A randomized control trial consists of experiment in which the treatment status es randomly assigned. Let’s introduce some notation:

**Treatment indicator variable** \(W = 1\) if the unit received the active treatment \(W = 0\) if the unit received the control treatment

**Outcomes under treatment**

\(Y_i(1)\) = outcome for unit i if received the active treatment \(Y_i(0)\) = outcome for unit i if received the control treatment

**Causal effect of treatment on unit i**

\(Y_i(1) – Y_i(0)\)

This introduces the fundamental problem of causal inference. We only observe each unit either in the treatment or control group.

This is:

\(Y_i = W*Y_i(1) + (1-W)Y_i(0)\)

As a result, we have an option for evaluating the *Average* Treatment Effect.

\(E[Y_i(1)-Y_i(0)] = ATE\)

This could lead to think of evaluating impact as:

$E[Y_i(1) | W=1] - E[Y_i(0) | W=0] $

However, this rises the problem of selection bias. People that were treated are not the equal in observables nor unobservables to the ones treated. This sets the need for *Randomized Control Trials*. In a RCT, treatment is randomly assigned. This guarantees that:

\(E[Y_i(1) | W=1] = E[Y_i(1) | W=0] = E[Y_i(1)]\) \(E[Y_i(0) | W=1] = E[Y_i(0) | W=0] = E[Y_i(0)]\)

This enables an unbiased estimator of *ATE*:

\(E[Y_i(1)-Y_i(0)] = E[Y_i(1)] - E[Y_i(0)] = ATE\)

This is possible because random assignment assures observable baseline characteristics of treatment groups should be similar, statistical unsignificant. This is *balance* of covariates:

\(E[X(1)] = E[X(0)]\)

Where \(X_{n,k}\)

Aditionally, if \(k\) is sufficiently big. One can end-up in a multiple hypothesis problem, where approximately x% (level of significance) is significant by chance.

Hence, we can test balance by running the following regression:

Let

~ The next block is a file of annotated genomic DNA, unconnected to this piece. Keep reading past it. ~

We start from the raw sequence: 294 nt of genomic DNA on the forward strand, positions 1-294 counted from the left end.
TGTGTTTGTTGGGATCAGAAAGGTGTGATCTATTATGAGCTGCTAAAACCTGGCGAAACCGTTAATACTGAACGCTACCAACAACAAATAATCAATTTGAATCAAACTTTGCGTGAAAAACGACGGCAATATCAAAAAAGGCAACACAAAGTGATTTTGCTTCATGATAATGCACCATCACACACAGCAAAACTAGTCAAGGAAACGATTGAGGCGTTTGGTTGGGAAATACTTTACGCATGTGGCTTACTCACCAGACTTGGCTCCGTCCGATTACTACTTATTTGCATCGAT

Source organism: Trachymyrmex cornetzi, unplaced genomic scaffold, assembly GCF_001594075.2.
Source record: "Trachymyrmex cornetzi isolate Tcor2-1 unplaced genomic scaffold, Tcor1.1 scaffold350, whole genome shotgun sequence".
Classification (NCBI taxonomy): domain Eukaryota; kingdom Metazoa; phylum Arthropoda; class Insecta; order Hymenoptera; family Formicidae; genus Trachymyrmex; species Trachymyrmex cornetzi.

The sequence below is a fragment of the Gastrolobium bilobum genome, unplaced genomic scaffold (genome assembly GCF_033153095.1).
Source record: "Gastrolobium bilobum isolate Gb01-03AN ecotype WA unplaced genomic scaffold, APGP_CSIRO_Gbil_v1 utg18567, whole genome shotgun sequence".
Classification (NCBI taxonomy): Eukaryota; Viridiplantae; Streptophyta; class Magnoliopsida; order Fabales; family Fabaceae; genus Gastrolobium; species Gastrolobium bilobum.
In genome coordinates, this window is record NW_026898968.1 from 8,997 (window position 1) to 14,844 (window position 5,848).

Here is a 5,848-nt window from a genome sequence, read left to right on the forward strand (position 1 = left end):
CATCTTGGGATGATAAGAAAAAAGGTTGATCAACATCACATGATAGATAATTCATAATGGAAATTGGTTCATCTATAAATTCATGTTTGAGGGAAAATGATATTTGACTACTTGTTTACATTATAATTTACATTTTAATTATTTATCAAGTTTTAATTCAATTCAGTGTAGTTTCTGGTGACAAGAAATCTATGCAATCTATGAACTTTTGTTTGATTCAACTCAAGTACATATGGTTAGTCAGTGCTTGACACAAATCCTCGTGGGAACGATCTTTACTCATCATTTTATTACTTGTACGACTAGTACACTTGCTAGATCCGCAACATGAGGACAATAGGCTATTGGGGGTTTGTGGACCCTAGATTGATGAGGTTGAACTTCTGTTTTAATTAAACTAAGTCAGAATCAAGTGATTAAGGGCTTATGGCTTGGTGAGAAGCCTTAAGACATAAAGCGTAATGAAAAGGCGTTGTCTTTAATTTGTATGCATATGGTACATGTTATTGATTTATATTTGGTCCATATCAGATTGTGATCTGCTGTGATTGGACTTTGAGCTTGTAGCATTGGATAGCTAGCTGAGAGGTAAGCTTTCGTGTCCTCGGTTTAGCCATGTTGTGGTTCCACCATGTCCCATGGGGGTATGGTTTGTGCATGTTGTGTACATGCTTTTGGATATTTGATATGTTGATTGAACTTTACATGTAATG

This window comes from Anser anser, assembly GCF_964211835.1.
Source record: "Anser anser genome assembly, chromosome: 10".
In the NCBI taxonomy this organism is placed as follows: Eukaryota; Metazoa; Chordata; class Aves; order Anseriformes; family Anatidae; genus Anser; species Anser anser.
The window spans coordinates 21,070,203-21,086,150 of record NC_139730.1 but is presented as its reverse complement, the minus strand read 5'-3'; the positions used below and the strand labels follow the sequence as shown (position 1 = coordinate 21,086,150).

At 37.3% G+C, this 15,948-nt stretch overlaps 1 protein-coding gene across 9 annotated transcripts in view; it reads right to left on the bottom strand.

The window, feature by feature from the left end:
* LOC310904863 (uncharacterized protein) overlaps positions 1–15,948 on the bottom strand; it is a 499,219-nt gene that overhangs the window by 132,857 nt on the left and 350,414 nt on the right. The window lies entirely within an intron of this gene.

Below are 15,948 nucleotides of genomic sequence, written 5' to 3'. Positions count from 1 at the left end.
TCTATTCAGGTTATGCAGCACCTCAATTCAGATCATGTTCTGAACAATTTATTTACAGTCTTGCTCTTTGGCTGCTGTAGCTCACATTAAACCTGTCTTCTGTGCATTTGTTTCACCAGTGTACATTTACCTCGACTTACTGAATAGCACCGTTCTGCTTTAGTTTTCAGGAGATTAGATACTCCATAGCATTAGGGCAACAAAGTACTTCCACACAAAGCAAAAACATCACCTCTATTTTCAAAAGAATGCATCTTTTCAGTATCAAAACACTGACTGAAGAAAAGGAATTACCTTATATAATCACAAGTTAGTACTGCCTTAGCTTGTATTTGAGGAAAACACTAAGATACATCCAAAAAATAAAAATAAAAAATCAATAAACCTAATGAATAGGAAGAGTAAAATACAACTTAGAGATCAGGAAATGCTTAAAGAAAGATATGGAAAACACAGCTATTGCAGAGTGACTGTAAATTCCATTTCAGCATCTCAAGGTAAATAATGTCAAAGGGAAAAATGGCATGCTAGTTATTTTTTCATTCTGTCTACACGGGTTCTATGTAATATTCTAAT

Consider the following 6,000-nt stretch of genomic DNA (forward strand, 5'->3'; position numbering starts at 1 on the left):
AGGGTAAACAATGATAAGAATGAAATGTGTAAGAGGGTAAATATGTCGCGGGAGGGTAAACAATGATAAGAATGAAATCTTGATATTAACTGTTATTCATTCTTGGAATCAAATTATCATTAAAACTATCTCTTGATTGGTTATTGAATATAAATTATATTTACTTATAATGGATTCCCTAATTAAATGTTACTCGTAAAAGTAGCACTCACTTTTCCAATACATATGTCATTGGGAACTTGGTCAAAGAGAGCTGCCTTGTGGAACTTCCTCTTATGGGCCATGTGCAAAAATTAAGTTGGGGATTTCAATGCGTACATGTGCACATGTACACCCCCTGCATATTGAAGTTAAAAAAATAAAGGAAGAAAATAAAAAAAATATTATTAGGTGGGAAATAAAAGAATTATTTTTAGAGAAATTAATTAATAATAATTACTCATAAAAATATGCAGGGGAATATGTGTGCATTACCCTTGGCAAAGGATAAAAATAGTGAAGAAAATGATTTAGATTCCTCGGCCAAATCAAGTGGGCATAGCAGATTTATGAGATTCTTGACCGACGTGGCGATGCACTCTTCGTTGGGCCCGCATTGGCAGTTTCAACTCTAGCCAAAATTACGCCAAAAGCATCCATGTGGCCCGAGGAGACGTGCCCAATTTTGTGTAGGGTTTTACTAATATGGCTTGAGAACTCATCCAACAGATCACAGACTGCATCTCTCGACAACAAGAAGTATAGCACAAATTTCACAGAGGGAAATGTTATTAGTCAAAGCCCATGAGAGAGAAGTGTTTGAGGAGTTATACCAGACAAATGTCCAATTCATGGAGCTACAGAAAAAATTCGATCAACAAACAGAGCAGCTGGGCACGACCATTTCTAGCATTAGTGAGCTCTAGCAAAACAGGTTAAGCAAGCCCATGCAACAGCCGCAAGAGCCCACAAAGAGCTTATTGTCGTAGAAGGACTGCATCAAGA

\[treat_i = {0,1,2,3, ..., n}\]

For \(i = 1\) to \(i=n\)

\[eachtreat = treat = i>0 \ | \ treat = 0\]

\[Pr(eachtreat) = X'\beta +\epsilon\]

Then, we can check the balance in covariates by running the F-test of these model against the NULL model $Pr(eachtreat) = +$. If this test is not significant, we can assure that all the covariates \(X'\) are no good to predict the treatment status. Hence, covariates are balanced between treatment groups.

\[Y_i = \alpha + \tau treatment + \epsilon \]

To test if the treatment effect (\(\tau\)) is significant, we compute its T-statistic:

\[T = \frac{\bar Y_1 - \bar Y_o}{\sqrt{ \sigma^2(\frac{1}{N_T}+\frac{1}{N_c})}} \]

Let the steps of the design be a RCT:

This library has a function called **summary_statistics** to know the distribution of all covariates in data.

Prior to random assignment, one has to decide which **categorical** variables to build blocks. Hence, the blocks or strata are the group that combine every categorical variable. The cardinality of this groups are all the possible combinations of the chose categorical variables.

To build categorical variables in a powerful way, function **n_tile_label** divides variables in the decided n groups, putting label of the range of each category to the variable.

Once we have the blocking variables, we need to assign treatment status **within** each strata. Function treatment_assign performs such random assignment for any given number of treatment groups. Furthermore, it handles misfits.

Misfits are defined as observations within each strata that are not really randomly assigned because when dividing the size of each strata N_strata to each treatment share, there are some remainder observations.

For instance, let the following example:

N_strata = 10 share_control = \(\frac{1}{3}\) share_treat_1 = \(\frac{1}{3}\) share_treat_2 = \(\frac{1}{3}\)

First 3 units are assigned to control, second 3 units are assigned to treat 1 and the last 3 unit are assigned to treat 2. As you already notice, the last observation is the remainder. This is a misfit. Misfits alter the successful random assignment because they are not. In the example, this observation is assigned to treat 2 non-randomly.

The function **treatment_assign** handles misfits in three ways.

“NA” assigns the misfits to NAs, leaving the experiment with only the pure assigned observations.

“global” puts together the misfits of each strata into a single group and then assigns them randomly

“strata” assigns misfits to treatment within each strata

After running a RCT, the social scientist wants to know the ATE for one or several variables and the distribution of this impact within the blocking variables to check for Heterogenous Treatment Effects. Aditionally, if the experiment lasted for more than one period and panel-data is available, one must cluster the standard errors by each i unit and control for period fixed effects. Finally, if by chance one o more covariates are not balance, one would like to control for them.

Function **impact_eval** does all this jobs in one single command. It runs all the ATE regressions for each endogenous variable, all the combinations of endogenous variables*heterogenous variables.

For each combination the model run is:

\[Y_i = \alpha + \tau treatment + \epsilon \]